Full Day K? Not Today

Full Day K? Not Today

If Loudoun County wants to implement full-day kindergarten, there are two major stumbling blocks it must overcome — space and staffing.

School administrators estimate that the schools would need to add 85 classrooms and as many teachers. "Instructionally, there’s not a lot of support for full-day kindergarten," said School Board member J. Warren Geurin (Sterling) during an Aug. 8 meeting of the School Board's Curriculum and Instruction Committee.

School Board member Thomas Reed (at large), an advocate for full implementation of the program, estimated it would cost the county $25 million.

At the meeting, Reed said he wants to include the cost of building 85 new classrooms on the bond referendum in November.

"We’re not gonna do it," Geurin said. "We don’t have the 85 classrooms at our hip and it’s just not that popular of an idea."

Sharon Ackerman, assistant superintendent for curriculum, agreed to continue to look explore full implementation of the program, even though Geurin said he doesn’t see it happening.

EVEN THOUGH it doesn’t look good for full-day kindergarten for all Loudoun County students, Ackerman said there are a number of students getting the full-day experience.

Currently, seven schools offer a full-day kindergarten program. Cool Spring, Countryside, Frances Hazel Reid, Legacy, Newton-Lee and Sugarland elementary schools have one full-day kindergarten class each and Sully Elementary School has two classes.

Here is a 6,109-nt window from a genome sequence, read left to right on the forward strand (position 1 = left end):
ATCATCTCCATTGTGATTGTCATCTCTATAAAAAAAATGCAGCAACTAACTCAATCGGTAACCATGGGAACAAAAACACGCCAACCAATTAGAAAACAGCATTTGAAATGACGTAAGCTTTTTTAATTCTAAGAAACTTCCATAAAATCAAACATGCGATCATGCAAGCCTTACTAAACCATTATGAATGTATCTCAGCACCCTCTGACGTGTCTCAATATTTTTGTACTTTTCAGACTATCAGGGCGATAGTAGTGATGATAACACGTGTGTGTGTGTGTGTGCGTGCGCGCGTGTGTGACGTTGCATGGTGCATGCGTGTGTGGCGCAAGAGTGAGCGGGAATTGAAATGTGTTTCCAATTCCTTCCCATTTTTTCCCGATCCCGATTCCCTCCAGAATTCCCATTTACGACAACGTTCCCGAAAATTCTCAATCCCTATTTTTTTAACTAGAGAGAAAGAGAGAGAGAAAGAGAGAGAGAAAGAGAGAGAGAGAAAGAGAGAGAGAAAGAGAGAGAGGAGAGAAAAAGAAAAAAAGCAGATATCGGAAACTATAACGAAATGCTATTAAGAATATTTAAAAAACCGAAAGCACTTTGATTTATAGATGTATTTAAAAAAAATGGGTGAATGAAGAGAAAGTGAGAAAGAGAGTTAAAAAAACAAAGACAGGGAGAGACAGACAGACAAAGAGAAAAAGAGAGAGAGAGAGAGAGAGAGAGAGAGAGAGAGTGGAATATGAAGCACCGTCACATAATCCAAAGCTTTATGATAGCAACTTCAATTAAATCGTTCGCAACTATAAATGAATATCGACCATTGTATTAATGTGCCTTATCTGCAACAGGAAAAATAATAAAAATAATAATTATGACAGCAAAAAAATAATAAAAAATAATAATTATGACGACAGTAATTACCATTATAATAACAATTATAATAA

Under a 2002 directive, the School Board plans to add one or two new schools to the program each year. In September, Mountain View Elementary School will start an all-day kindergarten program.

These schools were added to the list because of a higher proportion of "at-risk" children.

Ackerman, defined "at-risk" children as students enrolled in one of three programs, the federally funded Head Start program which assists 3- and 4-year-old children from low-income families, the locally-funded (STEP) program designed to offer services to 3- and 4-year olds from low-income families who are not eligible for Head Start, or the special education early childhood classes.

"The students eligible are a very specific group of students," Ackerman said. "We’re drawing children who, research shows, would benefit most from full-day kindergarten. It is designed so students start on a more even playing field with other students coming into kindergarten."

Additionally, kindergarten students who need English as a Second Language [ESL] class, are in school all day. Students that qualify for language help attend Loudoun’s half-day kindergarten program as well as an ESL class at their home school.

"Statistics show half-day ESL classes at that age vastly improves students’ abilities to acquire English language skills much earlier," Geurin said.